"I was slightly disappointed by the way the Scottish team's fared in last weekend's opening round of the Heineken Cup. I had high hopes for both Edinburgh and Glasgow to make a real impression on this year's competition and perhaps ensure that Scotland had a representative in the quarter finals for the first time in many years.
Glasgow have proved in the past that they can get results on a one off basis, even beating French giants Toulouse in recent years, and it is now a case of proving on a consistent basis that they have the quality to challenge and defeat the better sides in the group, especially at Firhill. That's what was so disappointing about their loss to a misfiring Biarritz side on Saturday - they will probably feel they could and should have taken more from the game.
It's always going to be an uphill battle to qualify if you lose your home games, and an improvement in fortunes will be needed if they are to retain a real interest in the competition beyond the end of October. Although unlucky to concede the game defining try against Biarritz, the Warriors made too many mistakes and never really overly troubled the French side's defence on a regular basis.
Sean Lineen's side are reliant on Dan Parks at Number 10 kicking his goals, and he will be even more important this weekend, with the injuries suffered by the impressive Rob Dewey and DTH van der Merwe likely to keep them out for some time. As a result, Max Evans may be rushed back in at centre but it will take more than his undoubted skill to overcome the Newport-Gwent Dragons at Rodney Parade. It's an intimidating atmosphere in South Wales, and anything short of a complete Glasgow performance will see them come away empty-handed. I hope that John Beattie can continue his effective ball carrying against Biarritz and if Colin Gregor or Chris Cusiter can provide more forward momentum at the base of the scrum then the Warriors will have a chance. My biggest concern for Glasgow this weekend is their long list of injuries and with Sean Lineen running out of players it will be a real challenge for his team.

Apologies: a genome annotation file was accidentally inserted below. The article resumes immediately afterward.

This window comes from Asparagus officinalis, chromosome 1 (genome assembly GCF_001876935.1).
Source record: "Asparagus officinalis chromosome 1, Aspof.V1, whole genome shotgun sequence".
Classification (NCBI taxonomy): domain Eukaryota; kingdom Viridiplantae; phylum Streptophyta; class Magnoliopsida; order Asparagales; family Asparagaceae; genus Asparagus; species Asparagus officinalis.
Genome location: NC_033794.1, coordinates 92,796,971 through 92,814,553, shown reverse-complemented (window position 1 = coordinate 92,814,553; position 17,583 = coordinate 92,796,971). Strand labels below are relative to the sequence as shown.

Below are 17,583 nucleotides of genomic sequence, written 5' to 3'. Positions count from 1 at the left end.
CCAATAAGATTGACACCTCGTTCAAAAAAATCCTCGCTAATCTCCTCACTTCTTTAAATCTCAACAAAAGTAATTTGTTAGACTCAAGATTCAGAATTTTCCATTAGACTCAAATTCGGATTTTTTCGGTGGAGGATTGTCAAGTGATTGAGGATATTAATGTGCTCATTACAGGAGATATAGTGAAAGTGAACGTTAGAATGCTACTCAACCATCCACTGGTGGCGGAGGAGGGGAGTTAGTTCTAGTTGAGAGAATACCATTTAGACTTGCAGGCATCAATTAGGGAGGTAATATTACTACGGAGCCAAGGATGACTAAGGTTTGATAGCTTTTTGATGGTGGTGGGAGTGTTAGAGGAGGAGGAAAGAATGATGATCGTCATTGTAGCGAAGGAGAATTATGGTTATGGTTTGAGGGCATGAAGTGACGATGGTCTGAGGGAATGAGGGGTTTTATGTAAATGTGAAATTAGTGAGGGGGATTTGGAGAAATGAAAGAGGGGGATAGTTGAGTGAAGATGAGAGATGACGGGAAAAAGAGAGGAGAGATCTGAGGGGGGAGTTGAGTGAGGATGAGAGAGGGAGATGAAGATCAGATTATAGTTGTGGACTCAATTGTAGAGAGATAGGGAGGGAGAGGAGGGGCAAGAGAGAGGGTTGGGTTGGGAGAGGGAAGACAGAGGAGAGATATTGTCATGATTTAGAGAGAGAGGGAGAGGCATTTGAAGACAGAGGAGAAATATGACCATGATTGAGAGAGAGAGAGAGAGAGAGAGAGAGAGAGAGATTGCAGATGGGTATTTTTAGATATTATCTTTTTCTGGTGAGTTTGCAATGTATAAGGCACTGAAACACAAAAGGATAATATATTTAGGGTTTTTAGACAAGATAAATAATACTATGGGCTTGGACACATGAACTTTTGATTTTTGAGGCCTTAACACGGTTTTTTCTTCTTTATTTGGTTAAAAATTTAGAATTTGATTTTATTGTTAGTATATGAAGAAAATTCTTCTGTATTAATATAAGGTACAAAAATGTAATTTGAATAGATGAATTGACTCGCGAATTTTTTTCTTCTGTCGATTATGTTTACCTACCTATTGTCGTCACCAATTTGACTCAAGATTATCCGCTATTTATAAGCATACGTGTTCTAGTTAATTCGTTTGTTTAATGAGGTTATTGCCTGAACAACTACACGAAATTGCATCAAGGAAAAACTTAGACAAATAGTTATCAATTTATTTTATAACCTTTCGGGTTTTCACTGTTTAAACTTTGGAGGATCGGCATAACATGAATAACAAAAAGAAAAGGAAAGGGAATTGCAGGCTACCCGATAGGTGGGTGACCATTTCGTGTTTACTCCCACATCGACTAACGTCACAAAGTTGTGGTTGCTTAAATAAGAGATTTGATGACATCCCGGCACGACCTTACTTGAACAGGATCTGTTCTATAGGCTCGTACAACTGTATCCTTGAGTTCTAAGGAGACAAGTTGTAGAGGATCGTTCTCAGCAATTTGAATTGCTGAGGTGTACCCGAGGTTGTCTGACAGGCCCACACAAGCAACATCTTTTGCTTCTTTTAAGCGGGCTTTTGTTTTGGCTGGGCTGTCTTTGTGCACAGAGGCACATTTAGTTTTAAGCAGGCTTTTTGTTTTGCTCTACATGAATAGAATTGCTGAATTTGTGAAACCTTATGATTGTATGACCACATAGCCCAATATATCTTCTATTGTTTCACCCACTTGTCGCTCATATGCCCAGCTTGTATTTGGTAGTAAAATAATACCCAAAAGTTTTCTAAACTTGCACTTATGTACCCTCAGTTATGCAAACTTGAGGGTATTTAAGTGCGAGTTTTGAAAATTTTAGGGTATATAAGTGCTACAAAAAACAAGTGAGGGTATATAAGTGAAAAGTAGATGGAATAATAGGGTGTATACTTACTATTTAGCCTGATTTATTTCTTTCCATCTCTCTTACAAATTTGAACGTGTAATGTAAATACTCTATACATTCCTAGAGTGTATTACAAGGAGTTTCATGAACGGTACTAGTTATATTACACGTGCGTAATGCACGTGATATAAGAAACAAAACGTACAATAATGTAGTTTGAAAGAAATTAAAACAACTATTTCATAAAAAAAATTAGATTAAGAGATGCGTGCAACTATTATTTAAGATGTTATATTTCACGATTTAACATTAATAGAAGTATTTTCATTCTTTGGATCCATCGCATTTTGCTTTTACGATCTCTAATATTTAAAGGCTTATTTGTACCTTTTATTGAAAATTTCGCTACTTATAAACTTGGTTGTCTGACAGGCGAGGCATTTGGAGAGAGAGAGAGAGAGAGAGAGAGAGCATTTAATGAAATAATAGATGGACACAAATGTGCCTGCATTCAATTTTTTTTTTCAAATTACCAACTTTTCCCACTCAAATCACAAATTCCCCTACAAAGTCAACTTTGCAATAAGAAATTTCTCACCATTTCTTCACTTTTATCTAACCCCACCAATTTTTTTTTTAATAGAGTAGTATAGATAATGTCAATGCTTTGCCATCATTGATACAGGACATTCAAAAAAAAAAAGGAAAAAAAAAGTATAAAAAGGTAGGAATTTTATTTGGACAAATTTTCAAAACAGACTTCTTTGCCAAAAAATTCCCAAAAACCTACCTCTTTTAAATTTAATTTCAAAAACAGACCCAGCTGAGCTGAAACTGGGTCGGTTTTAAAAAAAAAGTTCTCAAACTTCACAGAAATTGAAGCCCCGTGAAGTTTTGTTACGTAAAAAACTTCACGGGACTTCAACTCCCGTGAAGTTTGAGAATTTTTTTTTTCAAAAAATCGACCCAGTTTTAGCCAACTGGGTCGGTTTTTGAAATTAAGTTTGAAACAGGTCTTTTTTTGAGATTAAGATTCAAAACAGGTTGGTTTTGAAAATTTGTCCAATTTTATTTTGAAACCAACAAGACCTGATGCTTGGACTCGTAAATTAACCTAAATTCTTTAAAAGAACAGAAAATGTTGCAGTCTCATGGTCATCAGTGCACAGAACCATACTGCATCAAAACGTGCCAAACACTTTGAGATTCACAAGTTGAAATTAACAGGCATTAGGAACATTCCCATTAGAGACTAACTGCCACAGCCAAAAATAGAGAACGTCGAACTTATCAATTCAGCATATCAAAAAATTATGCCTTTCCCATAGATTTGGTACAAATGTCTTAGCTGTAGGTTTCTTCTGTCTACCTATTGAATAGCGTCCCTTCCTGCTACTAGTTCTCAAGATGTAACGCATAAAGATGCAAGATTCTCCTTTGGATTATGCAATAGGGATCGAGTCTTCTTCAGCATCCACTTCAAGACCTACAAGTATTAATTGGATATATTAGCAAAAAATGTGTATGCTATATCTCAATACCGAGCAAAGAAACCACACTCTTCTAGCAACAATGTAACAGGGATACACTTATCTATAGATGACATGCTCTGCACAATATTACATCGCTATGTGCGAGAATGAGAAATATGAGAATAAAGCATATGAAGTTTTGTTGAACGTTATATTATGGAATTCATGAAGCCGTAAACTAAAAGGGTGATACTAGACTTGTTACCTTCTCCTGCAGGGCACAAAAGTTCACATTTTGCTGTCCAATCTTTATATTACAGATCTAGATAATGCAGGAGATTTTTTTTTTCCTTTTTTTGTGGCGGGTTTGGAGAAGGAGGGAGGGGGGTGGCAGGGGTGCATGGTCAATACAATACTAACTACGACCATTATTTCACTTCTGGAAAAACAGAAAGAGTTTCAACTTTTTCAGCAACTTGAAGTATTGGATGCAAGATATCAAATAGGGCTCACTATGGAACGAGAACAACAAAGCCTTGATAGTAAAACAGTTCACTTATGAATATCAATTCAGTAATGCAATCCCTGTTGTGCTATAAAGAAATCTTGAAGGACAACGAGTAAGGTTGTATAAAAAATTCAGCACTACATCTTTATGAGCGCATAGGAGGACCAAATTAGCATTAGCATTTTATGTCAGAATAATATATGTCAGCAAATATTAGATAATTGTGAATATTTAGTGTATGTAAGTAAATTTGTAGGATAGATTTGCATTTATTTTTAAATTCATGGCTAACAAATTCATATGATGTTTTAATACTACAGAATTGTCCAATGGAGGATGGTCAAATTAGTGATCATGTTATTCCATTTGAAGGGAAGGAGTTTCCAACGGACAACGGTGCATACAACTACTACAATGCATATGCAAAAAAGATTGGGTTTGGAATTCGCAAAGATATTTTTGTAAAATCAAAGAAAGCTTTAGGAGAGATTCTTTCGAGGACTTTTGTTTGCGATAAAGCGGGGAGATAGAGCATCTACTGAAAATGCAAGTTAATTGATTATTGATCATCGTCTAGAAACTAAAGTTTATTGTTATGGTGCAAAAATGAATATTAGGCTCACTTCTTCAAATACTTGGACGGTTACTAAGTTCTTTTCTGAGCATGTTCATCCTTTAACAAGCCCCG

If Glasgow are dependent on Parks' goal kicking, then Edinburgh often look to Chris Paterson's metronomic strike rate with the boot in similar vein. Having a world class kicker in your side can make a real difference, and certainly put pressure on the other team so that they are frightened of giving away kickable penalties. Unfortunately, this wasn't backed up with an all round display last weekend.
After their positive start in the Celtic League with three wins from three, they were off colour in Paris against Stade Francais and too many players across the field had poor games. Rob Moffat's side was quite simply outclassed by the scintillating attacking class of the French aristocrats, as they were blown away in the first half hour try scoring blitz.
If Edinburgh want to bounce back this weekend, then players such as Ally Hogg and Ross Ford upfront, and Mike Blair behind the scrum will need to come to the party. Blair in particular will have a point to prove after a disappointing 6 Nations and Lions tour and the challenge of Cusiter for his Scotland place this autumn. It may only be round two, but both Edinburgh and Glasgow are facing potential 'cup finals' to retain any interest in this season's Heineken Cup.